InMotion Pictures' service is aiming to capitalize on the growing popularity of DVD players in a setting where a good movie can ease the frustration of an unexpected layover. The small Jacksonville, Fla.-based company rents DVD players and movies at airports around the country.
In 1999, DVD players were the fastest-selling product in consumer electronics history, with sales of more than 4 million units, according to the Consumer Electronics Association. The CEA expects DVD players to continue their strong growth into 2001.
Portable units, which combine a battery-powered DVD player and a petite viewing screen, account for a small minority of overall DVD hardware sales. But numbers are expected to climb as the units--currently averaging around $1,000--come down in price.
Services for airline passengers, such as InMotion, are also becoming more popular because of the increasing number of delayed flights, according to Eugene Laney, a manager at the National Business Travel Association.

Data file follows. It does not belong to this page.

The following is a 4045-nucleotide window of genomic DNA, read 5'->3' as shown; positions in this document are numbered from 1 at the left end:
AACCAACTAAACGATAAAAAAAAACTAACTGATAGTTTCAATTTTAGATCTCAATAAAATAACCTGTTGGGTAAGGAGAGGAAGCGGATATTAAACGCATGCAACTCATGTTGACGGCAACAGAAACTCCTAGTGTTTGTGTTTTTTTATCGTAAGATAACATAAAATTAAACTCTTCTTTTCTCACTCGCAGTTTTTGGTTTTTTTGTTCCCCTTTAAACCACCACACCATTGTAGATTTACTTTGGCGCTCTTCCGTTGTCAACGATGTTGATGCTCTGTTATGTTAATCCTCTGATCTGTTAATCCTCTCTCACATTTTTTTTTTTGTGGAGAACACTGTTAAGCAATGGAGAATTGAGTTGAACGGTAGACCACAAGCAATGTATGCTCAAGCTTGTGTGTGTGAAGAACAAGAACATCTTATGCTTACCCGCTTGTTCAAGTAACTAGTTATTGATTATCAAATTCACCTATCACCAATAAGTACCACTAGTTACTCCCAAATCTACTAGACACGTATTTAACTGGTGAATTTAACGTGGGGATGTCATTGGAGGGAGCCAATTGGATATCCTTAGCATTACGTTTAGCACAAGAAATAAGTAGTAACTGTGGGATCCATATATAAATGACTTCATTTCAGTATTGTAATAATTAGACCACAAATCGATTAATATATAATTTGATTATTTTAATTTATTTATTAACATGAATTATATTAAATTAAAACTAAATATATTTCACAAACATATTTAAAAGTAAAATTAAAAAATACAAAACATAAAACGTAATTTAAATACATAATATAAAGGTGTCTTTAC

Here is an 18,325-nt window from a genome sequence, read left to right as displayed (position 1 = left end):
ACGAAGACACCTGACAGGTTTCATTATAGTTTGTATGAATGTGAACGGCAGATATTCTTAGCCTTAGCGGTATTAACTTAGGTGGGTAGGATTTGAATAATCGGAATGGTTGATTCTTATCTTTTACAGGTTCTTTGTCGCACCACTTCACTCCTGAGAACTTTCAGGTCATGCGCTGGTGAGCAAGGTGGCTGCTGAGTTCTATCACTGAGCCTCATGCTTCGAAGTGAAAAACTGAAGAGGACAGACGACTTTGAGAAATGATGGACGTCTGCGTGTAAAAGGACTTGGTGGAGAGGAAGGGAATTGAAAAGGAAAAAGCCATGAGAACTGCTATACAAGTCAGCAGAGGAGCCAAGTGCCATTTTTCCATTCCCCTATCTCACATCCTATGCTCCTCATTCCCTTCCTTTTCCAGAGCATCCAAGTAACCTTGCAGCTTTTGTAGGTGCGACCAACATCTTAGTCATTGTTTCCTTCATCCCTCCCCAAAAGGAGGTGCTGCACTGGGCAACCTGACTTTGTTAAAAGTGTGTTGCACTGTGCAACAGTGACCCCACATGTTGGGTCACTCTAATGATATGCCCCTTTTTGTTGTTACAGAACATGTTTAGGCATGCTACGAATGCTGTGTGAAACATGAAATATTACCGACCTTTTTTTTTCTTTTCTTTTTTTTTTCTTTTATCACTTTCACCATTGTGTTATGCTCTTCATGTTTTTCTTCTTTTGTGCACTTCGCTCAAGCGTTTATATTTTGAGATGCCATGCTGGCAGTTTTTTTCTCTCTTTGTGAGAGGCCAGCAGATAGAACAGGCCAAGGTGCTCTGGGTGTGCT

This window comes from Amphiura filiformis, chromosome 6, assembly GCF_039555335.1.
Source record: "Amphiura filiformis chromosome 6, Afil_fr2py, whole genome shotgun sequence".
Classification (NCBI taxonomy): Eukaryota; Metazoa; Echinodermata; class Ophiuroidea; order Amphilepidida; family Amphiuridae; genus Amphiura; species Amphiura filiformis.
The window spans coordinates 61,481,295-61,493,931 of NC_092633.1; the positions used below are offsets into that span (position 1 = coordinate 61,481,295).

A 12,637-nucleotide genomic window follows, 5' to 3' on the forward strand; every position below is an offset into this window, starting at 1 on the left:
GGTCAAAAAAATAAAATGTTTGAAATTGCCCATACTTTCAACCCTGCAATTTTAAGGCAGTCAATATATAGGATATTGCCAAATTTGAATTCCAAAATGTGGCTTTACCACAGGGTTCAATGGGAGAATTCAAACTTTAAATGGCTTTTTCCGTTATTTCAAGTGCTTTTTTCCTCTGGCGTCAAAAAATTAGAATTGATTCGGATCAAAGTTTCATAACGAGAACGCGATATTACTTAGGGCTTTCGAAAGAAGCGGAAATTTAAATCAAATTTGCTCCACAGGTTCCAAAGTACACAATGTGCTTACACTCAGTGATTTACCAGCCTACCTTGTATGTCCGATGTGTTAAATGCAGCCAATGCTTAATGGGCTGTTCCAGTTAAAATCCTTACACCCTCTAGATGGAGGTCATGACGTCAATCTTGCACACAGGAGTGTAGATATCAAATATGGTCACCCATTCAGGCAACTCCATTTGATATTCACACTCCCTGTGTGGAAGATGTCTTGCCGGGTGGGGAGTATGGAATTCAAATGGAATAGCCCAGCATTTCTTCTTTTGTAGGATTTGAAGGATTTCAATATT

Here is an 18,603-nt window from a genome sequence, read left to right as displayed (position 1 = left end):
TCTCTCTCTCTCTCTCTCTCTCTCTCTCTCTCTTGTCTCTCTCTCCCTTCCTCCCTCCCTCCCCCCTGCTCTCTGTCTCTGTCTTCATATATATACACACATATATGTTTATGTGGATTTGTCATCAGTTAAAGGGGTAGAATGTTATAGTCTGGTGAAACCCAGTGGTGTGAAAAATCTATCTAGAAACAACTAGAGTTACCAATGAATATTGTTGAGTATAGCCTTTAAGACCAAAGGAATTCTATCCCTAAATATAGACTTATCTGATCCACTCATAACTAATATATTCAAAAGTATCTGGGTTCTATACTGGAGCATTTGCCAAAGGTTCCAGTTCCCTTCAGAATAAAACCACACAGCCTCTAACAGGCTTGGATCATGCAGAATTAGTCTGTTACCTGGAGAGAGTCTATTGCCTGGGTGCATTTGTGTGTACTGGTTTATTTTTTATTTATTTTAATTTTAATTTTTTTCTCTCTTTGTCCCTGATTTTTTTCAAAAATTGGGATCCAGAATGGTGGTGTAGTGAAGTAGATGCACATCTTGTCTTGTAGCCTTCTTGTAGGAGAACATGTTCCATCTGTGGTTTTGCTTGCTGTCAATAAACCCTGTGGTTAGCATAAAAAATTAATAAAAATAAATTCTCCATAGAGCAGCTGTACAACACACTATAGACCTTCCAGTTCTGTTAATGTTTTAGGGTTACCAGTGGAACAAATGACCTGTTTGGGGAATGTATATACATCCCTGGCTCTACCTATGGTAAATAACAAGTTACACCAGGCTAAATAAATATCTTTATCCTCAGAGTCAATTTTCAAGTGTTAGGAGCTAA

"Delayed flights have been fueling the fire for new service ideas," said Laney. "If travelers have to stay in an airport longer, businesses have a captive audience."
For $10 a day, travelers can rent a portable DVD player and one movie from one of InMotion's airport kiosks. For those who already own a portable DVD player or who want more than one movie a day, movies can be rented for $5 for five days. The company has over 200 titles for rent.
Passengers simply fill out a membership form online or at one of the airport locations. They can rent and return players and movies from any of the eight airports where the service is currently available. Renters can also return movies through the mail using a prepaid mailer from InMotion.
The 2-year-old company has kiosks at airports in Portland, Ore; Minneapolis; Atlanta; Cincinnati; Seattle; Denver; San Jose, Calif.; and San Diego, Calif. The service will find its way into airports in Orlando, Fla; Jacksonville, Fla.; New York (LaGuardia); San Francisco; Las Vegas; Anchorage, Alaska; and Vancouver, Canada, by the end of June.
"We've seen acceptance grow as more people see the service," said Barney Freedman, an InMotion executive vice president. "We're building a core of repeat customers and that will be key for our growth."
Another company that understands the movie rental business, Blockbuster, invested in InMotion last year. Blockbuster is a minority equity partner and has a seat on the board.
InMotion plans to expand into another market analysts say is growing--digital cameras. By the third quarter of this year, InMotion will sell and rent digital cameras to airline passengers.